Schenectady holds workshops for flood mitigation project in Stockade

April 02, 2019 10:39 AM

SCHENECTADY – Every spring, people living in the Stockade neighborhood of Schenectady face the threat of flooding from the Mohawk River. The city is hosting a series of workshops this week to develop a long term solution to the flooding.

"You have a historic district that is facing this and wants to do something about it,” said resident and President of the Schenectady Heritage Foundation Gloria Kishton.


The city received grant money from FEMA for the flood mitigation project. They said since the district is historic, that will add an extra element to the project.

"Really looking at all the factors and potential alternatives that also preserve the character of the district, because that's something that's obviously really important,” said Director of Planning and Development for the City of Schenectady Kristin Diotte.

The first of three workshops on the project was held Monday night. The purpose of the workshops is to inform residents on the project and get their input.

There are two phases to the project. The first, a $1.2 million feasibility and alternative solutions study, which the city said will hopefully be done by June 2020. Then there will be about $7.5 million left for construction on whatever plan designers and residents settle on.

"It may end up being a combination of things,” said Diotte. “We are not taking anything off the table at this point, but we could potentially be looking at elevating buildings, walls, berms, and a levee.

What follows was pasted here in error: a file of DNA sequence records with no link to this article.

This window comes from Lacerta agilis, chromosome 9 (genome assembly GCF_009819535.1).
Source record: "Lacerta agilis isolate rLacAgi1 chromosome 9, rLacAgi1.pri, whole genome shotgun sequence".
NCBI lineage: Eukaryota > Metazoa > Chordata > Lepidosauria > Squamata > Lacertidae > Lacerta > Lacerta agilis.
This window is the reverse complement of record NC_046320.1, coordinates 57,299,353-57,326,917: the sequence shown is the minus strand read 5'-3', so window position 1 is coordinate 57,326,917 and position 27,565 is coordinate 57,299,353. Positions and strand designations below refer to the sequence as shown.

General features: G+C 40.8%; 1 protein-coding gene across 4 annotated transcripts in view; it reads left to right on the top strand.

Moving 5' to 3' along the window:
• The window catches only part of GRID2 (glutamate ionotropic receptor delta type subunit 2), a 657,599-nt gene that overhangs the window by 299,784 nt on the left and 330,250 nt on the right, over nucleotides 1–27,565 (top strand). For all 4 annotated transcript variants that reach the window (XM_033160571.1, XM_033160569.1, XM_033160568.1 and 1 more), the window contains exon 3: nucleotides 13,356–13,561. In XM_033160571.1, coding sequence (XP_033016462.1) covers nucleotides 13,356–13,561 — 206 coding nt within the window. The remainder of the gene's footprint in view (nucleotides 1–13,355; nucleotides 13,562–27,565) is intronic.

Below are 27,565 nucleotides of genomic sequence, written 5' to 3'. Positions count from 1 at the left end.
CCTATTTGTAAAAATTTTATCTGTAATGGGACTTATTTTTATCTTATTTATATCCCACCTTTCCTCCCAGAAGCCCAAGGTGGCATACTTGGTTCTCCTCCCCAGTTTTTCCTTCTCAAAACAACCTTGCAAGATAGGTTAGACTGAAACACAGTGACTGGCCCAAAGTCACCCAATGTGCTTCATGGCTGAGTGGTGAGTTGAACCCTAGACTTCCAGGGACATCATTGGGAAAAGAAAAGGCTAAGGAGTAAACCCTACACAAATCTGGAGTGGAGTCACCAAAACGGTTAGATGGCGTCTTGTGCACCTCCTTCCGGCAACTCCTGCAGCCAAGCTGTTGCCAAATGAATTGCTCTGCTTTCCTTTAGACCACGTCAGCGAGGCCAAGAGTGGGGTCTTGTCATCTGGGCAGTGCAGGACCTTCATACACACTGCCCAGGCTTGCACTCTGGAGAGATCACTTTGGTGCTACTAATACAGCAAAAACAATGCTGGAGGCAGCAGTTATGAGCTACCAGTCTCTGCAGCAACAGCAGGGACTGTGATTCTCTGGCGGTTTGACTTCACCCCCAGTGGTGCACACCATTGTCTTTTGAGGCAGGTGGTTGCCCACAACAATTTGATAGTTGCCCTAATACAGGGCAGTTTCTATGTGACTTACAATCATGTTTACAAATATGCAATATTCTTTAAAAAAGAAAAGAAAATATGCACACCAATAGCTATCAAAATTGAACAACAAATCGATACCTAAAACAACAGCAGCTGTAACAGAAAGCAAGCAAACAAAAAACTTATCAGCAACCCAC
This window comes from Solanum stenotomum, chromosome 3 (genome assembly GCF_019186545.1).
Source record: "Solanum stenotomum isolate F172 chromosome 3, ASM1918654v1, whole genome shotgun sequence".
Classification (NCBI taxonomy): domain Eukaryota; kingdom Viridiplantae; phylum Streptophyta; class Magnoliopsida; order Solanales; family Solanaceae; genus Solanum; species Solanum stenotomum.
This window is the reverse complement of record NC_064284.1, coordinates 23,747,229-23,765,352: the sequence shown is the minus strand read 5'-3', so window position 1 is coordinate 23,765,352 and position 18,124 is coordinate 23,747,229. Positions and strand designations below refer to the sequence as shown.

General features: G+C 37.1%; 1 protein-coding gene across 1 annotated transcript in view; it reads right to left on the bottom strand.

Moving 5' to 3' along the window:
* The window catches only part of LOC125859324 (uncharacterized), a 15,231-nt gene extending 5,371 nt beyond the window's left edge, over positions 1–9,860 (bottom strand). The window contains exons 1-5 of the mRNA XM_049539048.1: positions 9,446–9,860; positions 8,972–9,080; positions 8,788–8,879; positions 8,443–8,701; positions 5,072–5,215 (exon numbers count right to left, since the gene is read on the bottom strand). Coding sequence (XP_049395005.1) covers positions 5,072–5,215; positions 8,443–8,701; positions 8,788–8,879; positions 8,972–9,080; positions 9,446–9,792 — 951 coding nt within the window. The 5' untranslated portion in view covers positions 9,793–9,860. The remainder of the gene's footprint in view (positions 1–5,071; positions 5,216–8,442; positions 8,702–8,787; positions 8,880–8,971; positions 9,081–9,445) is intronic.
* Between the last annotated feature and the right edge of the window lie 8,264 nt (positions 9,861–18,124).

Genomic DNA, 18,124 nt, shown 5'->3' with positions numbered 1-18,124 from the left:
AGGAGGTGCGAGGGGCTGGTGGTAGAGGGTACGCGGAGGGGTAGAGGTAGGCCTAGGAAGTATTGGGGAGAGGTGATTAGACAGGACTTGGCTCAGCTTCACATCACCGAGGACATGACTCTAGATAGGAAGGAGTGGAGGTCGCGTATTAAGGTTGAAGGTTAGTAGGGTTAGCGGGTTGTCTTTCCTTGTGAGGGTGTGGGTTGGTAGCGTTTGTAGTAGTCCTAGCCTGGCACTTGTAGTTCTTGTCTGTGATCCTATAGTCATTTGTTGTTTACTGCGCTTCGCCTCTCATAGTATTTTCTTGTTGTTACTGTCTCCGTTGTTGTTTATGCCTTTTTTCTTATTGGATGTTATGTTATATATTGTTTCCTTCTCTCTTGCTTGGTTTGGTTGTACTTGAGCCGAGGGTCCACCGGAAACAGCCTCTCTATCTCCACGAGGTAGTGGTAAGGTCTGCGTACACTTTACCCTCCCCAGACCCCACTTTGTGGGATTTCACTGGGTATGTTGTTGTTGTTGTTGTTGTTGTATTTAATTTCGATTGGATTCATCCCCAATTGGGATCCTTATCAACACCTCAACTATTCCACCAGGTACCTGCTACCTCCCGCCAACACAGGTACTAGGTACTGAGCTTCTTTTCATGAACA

Residents at Monday’s workshop were able to give input on what design aspects matter most to them in their neighborhood. Some say they hope more can be done with the water level in the Mohawk.

“There's definitely a lot of folks who feel like we need to focus on managing the river,” said Carol DeLaMarter, President of the Stockade Neighborhood Association.

It’s not just residents in the neighborhood interested in the project. Dan Trask lives in the Town of Glenville and said his home also floods every year.

“If you spend money to build a wall that's great, but it doesn't fix the problem downstream where you have ice jams and that type of thing,” said Trask. “It needs to be looked at as a whole project.”

There will be another workshop held Wednesday and then a final one on Thursday. They will be held from 7 to 9 p.m. at the First Reformed Church in Schenectady.

To learn more about the project, click here.


Emily De Vito

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